We not only need to accelerate OA – increase the speed of transition – but, more importantly, we need to expand the possibilities to transition to OA beyond the APC model. HSS research is highly relevant and deserves to be open. By being more open, HSS can have a greater impact on society and contribute more efficiently to making this world a better place. As HSS publishers, we need to speak up for the communities we serve and help them defend their position in a competitive research landscape. With the right plan for a transition to more openness, HSS will not only survive but thrive in the future and unfold their full potential….”

Plan S: the final cut—response from cOAlition S – The Lancet

On behalf of the cOAlition S Executive Steering Group, I commend the Editors of The Lancet for their positive support for Plan S and the ambition to make full and immediate open access a reality. Finding ways in which researchers can seek to publish in their preferred journals, while ensuring that the outputs of funded research can be accessed and used by all, is a key part of our strategy.

It was especially pleasing to read that the Lancet group’s hybrid journals will be fully compliant with Plan S.
As the payment of article processing charges in hybrid journals will no longer be supported by Plan S funders, we welcome the stance the Lancet family of journals have adopted: researchers who have articles accepted for publication in these venues can self-archive the Author-Accepted Manuscript (at no cost) in a repository where it can be made publicly available at the time of publication (no embargo) under a CC BY Open Access license.
This approach is in line with that of other publishers such as the Royal Society and the Microbiology Society, and we look forward to other publishers moving to a fully open access model….”

Peter Suber: The largest obstacles to open access are unfamiliarity and misunderstanding of open access itself

I’ve already complained about the slowness of progress. So I can’t pretend to be patient. Nevertheless, we need patience to avoid mistaking slow progress for lack of progress, and I’m sorry to see some friends and allies make this mistake. We need impatience to accelerate progress, and patience to put slow progress in perspective. The rate of OA growth is fast relative to the obstacles, and slow relative to the opportunities.”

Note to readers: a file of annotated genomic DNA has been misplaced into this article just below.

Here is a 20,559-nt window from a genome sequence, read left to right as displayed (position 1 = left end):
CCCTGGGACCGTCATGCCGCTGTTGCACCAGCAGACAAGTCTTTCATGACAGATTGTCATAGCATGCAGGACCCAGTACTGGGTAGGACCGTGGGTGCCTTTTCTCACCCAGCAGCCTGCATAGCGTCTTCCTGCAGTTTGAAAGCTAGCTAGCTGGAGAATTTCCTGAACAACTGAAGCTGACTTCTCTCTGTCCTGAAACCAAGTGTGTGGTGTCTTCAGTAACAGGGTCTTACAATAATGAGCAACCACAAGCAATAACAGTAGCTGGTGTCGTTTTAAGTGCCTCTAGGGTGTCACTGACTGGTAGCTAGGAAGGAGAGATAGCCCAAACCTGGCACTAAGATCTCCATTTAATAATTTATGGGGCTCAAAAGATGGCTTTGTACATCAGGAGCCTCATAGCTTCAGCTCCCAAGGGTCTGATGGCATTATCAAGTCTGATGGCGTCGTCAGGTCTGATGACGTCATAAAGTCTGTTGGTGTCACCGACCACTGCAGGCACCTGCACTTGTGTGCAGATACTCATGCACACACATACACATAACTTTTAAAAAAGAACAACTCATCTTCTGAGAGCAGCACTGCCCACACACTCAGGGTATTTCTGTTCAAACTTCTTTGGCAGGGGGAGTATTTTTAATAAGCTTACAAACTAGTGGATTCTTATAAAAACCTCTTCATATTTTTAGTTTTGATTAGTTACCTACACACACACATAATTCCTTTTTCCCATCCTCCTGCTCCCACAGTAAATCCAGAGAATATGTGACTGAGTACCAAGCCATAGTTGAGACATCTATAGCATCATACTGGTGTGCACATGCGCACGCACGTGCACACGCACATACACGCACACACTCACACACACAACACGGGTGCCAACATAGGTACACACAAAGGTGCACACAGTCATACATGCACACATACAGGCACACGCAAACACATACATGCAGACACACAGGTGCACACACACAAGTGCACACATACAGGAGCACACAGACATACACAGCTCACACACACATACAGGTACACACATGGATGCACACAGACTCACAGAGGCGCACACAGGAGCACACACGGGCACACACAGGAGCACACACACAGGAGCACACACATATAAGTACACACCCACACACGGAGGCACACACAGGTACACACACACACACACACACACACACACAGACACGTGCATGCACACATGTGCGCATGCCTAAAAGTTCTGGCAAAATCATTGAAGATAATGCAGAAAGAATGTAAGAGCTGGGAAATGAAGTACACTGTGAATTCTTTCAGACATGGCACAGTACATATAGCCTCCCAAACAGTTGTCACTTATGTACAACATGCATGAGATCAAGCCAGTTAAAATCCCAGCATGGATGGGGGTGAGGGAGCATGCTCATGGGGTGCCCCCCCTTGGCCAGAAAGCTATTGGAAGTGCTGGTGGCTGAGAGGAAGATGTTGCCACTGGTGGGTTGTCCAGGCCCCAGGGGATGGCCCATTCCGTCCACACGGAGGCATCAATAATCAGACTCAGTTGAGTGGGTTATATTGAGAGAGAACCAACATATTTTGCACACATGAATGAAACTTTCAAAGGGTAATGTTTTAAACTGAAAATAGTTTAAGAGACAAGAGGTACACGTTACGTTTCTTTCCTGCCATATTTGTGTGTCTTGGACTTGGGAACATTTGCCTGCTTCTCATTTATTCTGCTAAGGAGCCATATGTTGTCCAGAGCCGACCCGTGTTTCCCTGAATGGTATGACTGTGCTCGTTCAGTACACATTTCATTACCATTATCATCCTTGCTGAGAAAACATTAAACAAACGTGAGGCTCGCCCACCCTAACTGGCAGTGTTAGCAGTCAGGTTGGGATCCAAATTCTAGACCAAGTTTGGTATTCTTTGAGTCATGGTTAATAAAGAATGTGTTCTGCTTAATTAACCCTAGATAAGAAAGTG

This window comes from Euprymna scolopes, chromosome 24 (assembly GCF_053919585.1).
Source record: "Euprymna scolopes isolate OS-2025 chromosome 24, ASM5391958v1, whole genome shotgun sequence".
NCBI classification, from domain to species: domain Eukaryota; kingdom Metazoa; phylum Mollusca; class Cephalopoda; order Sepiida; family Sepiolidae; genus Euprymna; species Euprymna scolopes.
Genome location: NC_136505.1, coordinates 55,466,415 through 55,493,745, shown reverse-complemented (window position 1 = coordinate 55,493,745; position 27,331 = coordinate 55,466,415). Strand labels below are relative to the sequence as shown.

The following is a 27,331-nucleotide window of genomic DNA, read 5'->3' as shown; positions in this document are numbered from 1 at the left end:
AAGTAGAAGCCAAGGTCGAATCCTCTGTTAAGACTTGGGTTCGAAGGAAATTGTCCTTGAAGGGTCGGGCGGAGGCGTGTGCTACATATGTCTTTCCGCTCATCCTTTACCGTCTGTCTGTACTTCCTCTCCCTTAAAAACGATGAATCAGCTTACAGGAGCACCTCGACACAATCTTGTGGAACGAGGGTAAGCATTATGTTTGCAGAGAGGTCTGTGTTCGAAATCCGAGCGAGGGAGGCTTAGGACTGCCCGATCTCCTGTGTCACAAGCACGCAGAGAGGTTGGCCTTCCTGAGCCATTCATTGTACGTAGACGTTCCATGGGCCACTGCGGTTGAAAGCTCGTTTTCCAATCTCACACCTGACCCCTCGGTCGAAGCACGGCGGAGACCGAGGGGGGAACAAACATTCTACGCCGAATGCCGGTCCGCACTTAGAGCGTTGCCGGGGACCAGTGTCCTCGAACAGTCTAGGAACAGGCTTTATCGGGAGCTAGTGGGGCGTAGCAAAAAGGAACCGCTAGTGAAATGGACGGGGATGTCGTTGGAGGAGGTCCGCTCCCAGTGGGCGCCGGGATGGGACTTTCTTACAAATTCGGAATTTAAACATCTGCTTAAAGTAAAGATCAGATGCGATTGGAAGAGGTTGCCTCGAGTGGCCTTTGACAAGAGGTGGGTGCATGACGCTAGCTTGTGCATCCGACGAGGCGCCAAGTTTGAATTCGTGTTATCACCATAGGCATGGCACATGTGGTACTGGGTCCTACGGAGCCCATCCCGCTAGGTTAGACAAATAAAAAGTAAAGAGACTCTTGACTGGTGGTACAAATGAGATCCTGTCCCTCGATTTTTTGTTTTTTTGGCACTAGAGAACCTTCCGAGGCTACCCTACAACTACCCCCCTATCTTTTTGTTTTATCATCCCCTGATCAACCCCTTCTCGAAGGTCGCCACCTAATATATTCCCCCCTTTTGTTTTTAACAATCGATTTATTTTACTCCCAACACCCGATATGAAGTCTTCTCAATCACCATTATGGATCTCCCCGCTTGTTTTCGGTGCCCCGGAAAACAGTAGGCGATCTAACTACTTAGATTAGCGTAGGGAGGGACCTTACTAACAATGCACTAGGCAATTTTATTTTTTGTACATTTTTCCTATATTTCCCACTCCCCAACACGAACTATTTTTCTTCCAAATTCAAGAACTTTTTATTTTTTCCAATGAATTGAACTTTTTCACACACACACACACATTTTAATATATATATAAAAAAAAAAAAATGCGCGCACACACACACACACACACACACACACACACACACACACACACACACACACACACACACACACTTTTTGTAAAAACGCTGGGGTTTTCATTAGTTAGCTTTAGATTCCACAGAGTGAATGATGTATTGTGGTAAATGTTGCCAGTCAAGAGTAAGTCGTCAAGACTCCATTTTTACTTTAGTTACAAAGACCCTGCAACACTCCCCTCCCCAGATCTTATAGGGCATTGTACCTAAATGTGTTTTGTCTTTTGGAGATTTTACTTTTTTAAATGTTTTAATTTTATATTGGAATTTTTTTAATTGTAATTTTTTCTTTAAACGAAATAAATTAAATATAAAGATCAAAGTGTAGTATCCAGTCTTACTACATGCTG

Peter Suber: The largest obstacles to open access are unfamiliarity and misunderstanding of open access itself

I’ve already complained about the slowness of progress. So I can’t pretend to be patient. Nevertheless, we need patience to avoid mistaking slow progress for lack of progress, and I’m sorry to see some friends and allies make this mistake. We need impatience to accelerate progress, and patience to put slow progress in perspective. The rate of OA growth is fast relative to the obstacles, and slow relative to the opportunities.”

UKRI signs San Francisco Declaration of Research Assessment – UK Research and Innovation

UK Research and Innovation (UKRI) has signed an international declaration aimed at strengthening and promoting best practice in the way research is assessed.

The San Francisco Declaration of Research Assessment (DORA) recognises the need to improve the ways in which the outputs of research are evaluated with regards to appropriate use of metrics and makes high-level recommendations for how this can be achieved. DORA includes specific recommendations for funders and organisations that undertake evaluation.

The seven Research Councils* are current signatories, and the Higher Education Funding Council for England was a signatory. Research Councils UK (RCUK), the umbrella organisation for the seven Research Councils before the formation of UKRI, signed DORA in February 2018.

UKRI is a member of the Plan S coalition, an international initiative launched to make full and immediate open access to research publications a reality. Plan S recognises DORA and that research needs to be assessed on its own merits rather than on the venue of publication….”